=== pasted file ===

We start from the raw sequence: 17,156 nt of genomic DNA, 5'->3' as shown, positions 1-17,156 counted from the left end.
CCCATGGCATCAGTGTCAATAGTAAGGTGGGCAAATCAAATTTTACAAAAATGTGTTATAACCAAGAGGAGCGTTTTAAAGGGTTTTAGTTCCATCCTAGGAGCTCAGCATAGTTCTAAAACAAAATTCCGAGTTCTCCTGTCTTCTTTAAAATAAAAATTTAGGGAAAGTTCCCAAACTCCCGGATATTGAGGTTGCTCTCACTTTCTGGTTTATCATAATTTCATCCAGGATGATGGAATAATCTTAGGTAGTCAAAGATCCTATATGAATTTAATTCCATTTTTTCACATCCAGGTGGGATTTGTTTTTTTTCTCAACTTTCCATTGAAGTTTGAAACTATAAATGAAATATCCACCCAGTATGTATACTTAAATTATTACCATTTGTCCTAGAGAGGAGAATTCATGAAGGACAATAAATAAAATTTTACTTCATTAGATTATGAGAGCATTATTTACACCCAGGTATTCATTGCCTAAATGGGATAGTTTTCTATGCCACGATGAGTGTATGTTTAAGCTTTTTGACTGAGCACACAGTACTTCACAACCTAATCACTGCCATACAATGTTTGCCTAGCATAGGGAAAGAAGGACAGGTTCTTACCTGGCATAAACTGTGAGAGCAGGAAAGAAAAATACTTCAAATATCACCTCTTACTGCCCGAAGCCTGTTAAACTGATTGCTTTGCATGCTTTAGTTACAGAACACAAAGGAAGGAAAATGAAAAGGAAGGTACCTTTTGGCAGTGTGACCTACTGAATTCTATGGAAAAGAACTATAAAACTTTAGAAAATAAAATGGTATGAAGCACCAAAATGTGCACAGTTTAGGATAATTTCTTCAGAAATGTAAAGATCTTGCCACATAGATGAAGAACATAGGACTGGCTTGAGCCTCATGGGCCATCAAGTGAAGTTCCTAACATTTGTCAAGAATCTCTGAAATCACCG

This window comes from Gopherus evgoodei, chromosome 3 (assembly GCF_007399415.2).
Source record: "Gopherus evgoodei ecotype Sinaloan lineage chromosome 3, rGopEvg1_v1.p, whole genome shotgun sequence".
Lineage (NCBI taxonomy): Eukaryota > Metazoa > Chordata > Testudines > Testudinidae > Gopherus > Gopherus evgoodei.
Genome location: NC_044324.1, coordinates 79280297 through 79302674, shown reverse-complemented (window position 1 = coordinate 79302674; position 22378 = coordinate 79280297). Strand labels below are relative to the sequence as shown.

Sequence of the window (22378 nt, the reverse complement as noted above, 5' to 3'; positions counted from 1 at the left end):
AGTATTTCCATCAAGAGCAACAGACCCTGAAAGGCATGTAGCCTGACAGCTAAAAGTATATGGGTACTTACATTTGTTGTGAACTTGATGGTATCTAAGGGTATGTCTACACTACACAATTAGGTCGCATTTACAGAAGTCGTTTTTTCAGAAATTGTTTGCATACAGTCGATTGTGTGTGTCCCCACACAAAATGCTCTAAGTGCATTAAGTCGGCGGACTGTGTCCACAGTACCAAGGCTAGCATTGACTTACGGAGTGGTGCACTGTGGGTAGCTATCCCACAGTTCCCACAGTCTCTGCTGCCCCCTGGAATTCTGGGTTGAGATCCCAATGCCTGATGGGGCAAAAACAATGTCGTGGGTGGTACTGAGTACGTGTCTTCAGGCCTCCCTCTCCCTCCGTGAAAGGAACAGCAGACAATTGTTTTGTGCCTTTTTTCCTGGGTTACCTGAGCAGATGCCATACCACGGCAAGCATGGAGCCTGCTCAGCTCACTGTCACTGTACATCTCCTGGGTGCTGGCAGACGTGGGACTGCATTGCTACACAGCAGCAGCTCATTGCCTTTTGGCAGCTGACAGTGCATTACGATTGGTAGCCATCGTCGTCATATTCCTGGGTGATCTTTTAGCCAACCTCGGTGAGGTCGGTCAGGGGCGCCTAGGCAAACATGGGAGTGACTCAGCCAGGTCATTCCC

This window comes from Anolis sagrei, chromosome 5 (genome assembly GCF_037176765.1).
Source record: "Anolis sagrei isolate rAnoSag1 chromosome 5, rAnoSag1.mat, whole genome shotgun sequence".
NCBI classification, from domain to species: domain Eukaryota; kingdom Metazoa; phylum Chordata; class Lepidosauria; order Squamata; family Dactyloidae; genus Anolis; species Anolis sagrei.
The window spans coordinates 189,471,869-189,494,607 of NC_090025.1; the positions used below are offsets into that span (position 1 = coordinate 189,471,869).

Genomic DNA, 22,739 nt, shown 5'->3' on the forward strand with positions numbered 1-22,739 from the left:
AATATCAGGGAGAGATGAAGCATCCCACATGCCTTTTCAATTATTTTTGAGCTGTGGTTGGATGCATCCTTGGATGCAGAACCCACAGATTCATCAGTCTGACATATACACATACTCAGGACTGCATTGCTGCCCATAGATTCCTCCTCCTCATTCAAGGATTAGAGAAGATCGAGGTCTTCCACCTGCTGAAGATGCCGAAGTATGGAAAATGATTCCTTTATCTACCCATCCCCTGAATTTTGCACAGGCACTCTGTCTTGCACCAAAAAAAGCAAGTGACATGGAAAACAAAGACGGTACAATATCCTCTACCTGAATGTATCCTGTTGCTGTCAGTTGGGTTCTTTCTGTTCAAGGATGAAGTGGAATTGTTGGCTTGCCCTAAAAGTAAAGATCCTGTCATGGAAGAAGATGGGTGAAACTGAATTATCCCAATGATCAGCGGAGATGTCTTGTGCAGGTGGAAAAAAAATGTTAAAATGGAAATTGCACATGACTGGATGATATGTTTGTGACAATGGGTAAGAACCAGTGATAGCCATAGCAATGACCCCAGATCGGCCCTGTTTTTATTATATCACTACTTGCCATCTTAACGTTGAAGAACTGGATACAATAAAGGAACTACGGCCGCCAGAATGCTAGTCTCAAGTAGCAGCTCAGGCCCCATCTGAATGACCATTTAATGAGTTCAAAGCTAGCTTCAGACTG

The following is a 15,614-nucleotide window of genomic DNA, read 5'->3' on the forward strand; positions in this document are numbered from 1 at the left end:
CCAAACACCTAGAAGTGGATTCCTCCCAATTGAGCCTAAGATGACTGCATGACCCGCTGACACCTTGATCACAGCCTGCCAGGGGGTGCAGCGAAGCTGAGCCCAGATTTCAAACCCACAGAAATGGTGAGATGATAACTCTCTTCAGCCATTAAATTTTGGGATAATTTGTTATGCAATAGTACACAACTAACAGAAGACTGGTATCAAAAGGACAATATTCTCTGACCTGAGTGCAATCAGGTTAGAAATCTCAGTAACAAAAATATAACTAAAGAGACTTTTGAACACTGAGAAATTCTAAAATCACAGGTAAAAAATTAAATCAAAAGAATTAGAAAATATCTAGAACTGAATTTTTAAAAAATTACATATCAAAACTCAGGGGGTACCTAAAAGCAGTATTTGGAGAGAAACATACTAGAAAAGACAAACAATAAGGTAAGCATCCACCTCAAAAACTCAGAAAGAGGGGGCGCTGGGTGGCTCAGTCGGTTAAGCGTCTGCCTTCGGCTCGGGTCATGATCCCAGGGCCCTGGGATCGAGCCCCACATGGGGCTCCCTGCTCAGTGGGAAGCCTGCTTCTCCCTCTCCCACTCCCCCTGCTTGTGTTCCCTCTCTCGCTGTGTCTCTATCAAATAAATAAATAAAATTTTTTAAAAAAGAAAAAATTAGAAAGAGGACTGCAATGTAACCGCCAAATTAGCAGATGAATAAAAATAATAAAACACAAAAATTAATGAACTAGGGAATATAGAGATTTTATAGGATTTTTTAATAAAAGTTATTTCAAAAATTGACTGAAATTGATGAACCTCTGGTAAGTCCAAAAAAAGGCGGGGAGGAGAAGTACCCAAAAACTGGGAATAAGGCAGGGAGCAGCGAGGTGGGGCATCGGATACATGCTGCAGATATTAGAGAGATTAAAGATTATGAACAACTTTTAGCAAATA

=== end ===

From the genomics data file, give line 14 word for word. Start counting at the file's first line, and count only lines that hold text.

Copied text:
AATATCAGGGAGAGATGAAGCATCCCACATGCCTTTTCAATTATTTTTGAGCTGTGGTTGGATGCATCCTTGGATGCAGAACCCACAGATTCATCAGTCTGACATATACACATACTCAGGACTGCATTGCTGCCCATAGATTCCTCCTCCTCATTCAAGGATTAGAGAAGATCGAGGTCTTCCACCTGCTGAAGATGCCGAAGTATGGAAAATGATTCCTTTATCTACCCATCCCCTGAATTTTGCACAGGCACTCTGTCTTGCACCAAAAAAAGCAAGTGACATGGAAAACAAAGACGGTACAATATCCTCTACCTGAATGTATCCTGTTGCTGTCAGTTGGGTTCTTTCTGTTCAAGGATGAAGTGGAATTGTTGGCTTGCCCTAAAAGTAAAGATCCTGTCATGGAAGAAGATGGGTGAAACTGAATTATCCCAATGATCAGCGGAGATGTCTTGTGCAGGTGGAAAAAAAATGTTAAAATGGAAATTGCACATGACTGGATGATATGTTTGTGACAATGGGTAAGAACCAGTGATAGCCATAGCAATGACCCCAGATCGGCCCTGTTTTTATTATATCACTACTTGCCATCTTAACGTTGAAGAACTGGATACAATAAAGGAACTACGGCCGCCAGAATGCTAGTCTCAAGTAGCAGCTCAGGCCCCATCTGAATGACCATTTAATGAGTTCAAAGCTAGCTTCAGACTG